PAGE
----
Deplatforming of Trump sparked internal dissent, new 'Twitter Files' show
Twitter's safety team decided that two of Trump's tweets on Jan. 6 did not violate the platform's rules.
Twitter's decision to ban President Trump from the site in the aftermath of the Jan. 6 riot sparked internal dissent, according to new "Twitter Files" published Monday.
Twitter had resisted calls to block Trump until the riot, which Trump critics argue he sparked, at least in part, with his speech during a rally earlier that day.
The fifth installment of the files released Monday was handled by journalist Bari Weiss. The files have been released over the course of roughly two weeks and follow Twitter having been bought by billionaire entrepreneur Elon Musk.
"Maybe because I am from China, I deeply understand how censorship can destroy the public conversation," one employee said on Jan. 7, 2021, according to newly published internal messages.
Another employee responded: "It's important to understand that censorship ... by a government ... is very different than censorship ... of the government."
Overall, most Twitter employees felt that Trump should have been removed from the platform earlier.
Although Twitter's safety team decided that two of Trump's tweets after Jan. 6 did not violate the platform's rules, he was still banned.
Trump had one remaining Twitter strike on Jan. 8, 2021, before facing the risk of being permanently suspended from the platform.
That day, he posted: "The 75,000,000 great American Patriots who voted for me, AMERICA FIRST, and MAKE AMERICA GREAT AGAIN, will have a GIANT VOICE long into the future. They will not be disrespected or treated unfairly in any way, shape or form!!!"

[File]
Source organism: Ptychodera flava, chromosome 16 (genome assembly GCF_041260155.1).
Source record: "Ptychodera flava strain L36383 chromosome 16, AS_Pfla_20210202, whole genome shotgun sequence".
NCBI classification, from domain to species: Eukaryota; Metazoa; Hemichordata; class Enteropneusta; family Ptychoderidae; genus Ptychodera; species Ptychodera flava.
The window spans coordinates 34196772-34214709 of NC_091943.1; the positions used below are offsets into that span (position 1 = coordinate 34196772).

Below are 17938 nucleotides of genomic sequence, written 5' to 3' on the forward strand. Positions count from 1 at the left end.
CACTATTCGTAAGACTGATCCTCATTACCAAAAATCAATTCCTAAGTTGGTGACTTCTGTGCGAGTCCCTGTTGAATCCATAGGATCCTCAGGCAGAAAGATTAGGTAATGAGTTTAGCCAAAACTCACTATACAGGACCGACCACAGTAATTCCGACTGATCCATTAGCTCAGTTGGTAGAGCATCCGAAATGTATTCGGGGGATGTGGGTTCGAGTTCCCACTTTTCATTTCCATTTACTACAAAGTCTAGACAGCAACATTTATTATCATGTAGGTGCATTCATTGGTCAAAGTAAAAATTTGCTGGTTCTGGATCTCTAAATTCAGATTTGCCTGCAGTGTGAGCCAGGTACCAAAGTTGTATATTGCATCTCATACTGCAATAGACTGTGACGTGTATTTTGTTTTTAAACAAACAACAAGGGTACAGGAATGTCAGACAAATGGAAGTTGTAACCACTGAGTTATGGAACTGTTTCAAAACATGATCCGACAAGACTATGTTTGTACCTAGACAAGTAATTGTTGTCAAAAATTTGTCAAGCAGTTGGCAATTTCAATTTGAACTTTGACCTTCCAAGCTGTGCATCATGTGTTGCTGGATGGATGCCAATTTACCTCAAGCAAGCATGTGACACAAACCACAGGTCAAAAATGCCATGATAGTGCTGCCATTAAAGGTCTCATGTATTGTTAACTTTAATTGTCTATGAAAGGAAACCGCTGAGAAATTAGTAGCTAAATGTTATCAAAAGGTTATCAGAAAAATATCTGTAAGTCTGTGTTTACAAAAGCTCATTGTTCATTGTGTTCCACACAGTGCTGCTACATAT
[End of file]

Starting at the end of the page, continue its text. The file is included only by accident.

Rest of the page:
He shortly followed up with: "To all of those who have asked, I will not be going to the Inauguration on January 20th."
Twitter’s former head of Legal, Policy, and Trust, Vijaya Gadde, admitted in messages published by Weiss that Trump's "American Patriots" post "isn't a rule violation on its face" but said it "is being used as coded incitement to further violence."
Members of Twitter's "scaled enforcement team" reviewed Trump's Jan. 8 tweet and started to "view him as the leader of a terrorist group responsible for violence/deaths comparable to Christchurch shooter or Hitler," messages show.
Many Twitter employees celebrated Trump's suspension, which was condemned by world leaders such as French President Emmanuel Macron and German Prime Minister Angela Merkel.
The platform still has not taken action to ban dictators such as Iran’s Ayatollah Ali Khamenei, whose tweet calling Israel a "malignant cancerous tumor ... that has to be removed and eradicated" is still on the platform.
Publication of the Twitter Files began earlier this month when reporter Matt Taibbi revealed the platform's efforts to suppress the New York Post's story on Hunter Biden, then-candidate Joe Biden's son, in 2020.
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